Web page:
I recently posted several messages about vaccines and what the COVID vaccine is meant to do and not do.
So many of you asked me why some vaccines work a lifetime and others do not.
Why do some never seem to need a “Booster”?
Why do some stop the complete spread of the virus and others do not?
I had to dig deep into this.
Here’s the easiest way I can answer.
Now the answer to why some vaccinate for life and others do not is two-fold.
1 – If the virus mutates, like COVID, and influenza (flu), we get vaccinated against the ORIGINAL strains of DNA but when the virus has babies (replicates), the new strains of DNA have some of the original and some not-so-original. Think of your children. They are not clones of us. They “mutated” and have new strains of DNA but also hold some of your original DNA.
This is one of the reasons children make us wonder, “Is this really my offspring?” Well, viruses can do the same.
No pharmaceutical company has come out with a new vaccine against these COVID mutants yet, so we are stuck with the old original strain. While it will still lessen our symptoms, any COVID variants can still spread, regardless of whether we have the vaccine or not. We only have 100% antibodies against the original old one (if they haven’t faded yet) and not 100% against the variants.
2 – Now let’s look at vaccines like measles, mumps, and rubella (MMR). Many of us got these as babies and learned to hate doctors along the way. These strains tend to last a lifetime. Or do they?
If you are immune or inoculated against these viruses you are in great shape. Your bodies hold the antibodies and they do not seem to disappear.
However, experts are quick to warn us that our public health safety system relies on folks getting these vaccinations. Say, for example, that there is an outbreak of measles. This is a highly contagious virus. In fact, 95% of the population must be vaccinated to ensure that our health care system doesn’t get overwhelmed with a measles outbreak. But if there was a major outbreak, would the CDC require another shot? Time will tell.
Interesting to note are 2 fairly recent vaccines to come on the market…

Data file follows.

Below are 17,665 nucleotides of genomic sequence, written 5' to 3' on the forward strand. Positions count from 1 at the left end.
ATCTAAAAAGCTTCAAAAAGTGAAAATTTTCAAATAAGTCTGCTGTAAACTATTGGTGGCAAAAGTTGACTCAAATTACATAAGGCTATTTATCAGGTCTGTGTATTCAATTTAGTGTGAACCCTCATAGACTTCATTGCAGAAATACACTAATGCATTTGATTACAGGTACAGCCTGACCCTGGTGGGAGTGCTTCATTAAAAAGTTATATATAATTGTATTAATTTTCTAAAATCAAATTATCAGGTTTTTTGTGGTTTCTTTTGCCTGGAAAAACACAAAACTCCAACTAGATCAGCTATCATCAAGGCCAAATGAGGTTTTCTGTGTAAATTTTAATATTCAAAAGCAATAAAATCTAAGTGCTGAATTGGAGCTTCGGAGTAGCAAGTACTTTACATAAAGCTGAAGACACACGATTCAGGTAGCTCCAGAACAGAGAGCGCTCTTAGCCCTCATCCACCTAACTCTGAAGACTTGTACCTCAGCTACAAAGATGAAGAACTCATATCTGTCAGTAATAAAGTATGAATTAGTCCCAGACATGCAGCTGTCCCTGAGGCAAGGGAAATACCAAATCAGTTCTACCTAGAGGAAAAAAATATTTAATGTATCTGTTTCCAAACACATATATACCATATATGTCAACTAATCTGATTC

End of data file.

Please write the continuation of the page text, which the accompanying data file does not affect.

Hepatitis B: A vaccine that is given in 2 doses. However, as a medical provider, I had to show proof that I had the Hepatitis B antibodies in my system in order to work at hospitals and clinics. Many of my physician assistant students also had the vaccine but it “didn’t take” and they had no antibodies so had to go back and get the shots again. It “faded” as many antibodies will do.
Chickenpox vaccine: You cannot get shingles if you have had chickenpox. So, with the chickenpox vaccines, “Are we irradicating shingles?”. In other words, as the first children (1995) to receive chicken pox become 65, will they no longer need the shingles shot? Or will the chicken pox antibodies wane as well? Again. Time will tell. No one can give me a straight answer.
So there you have it. My guess, is COVID will either stop mutating and eventually wear itself out or we will find a combo FLU/COVID shot that you take every year in late fall to lessen your symptoms in the winter months.
Will a booster be needed again in the spring? or just once a year? It depends. If the pharmaceutical companies can make more money with a booster, then you may see that coming your way. If the same companies make more money selling antivirals (like PAXLOVID) then you will not see a booster or newer version of the COVID vaccine and PAXLOVID or another anti-COVID medication will get made.
“Oh Suzanne, that can’t be true.” Pharmaceutical companies have our backs. Then why didn’t we get the mutated vaccine against Omicron when we knew 9 months in advance that it was coming our way from across the world? I’m just saying…we get new flu variant vaccines every year.
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Articles used for this study.
Cedars Sinai: Why Some Vaccines Last A Lifetime and Others Don’t https://www.cedars-sinai.org/blog/why-vaccine-boosters.html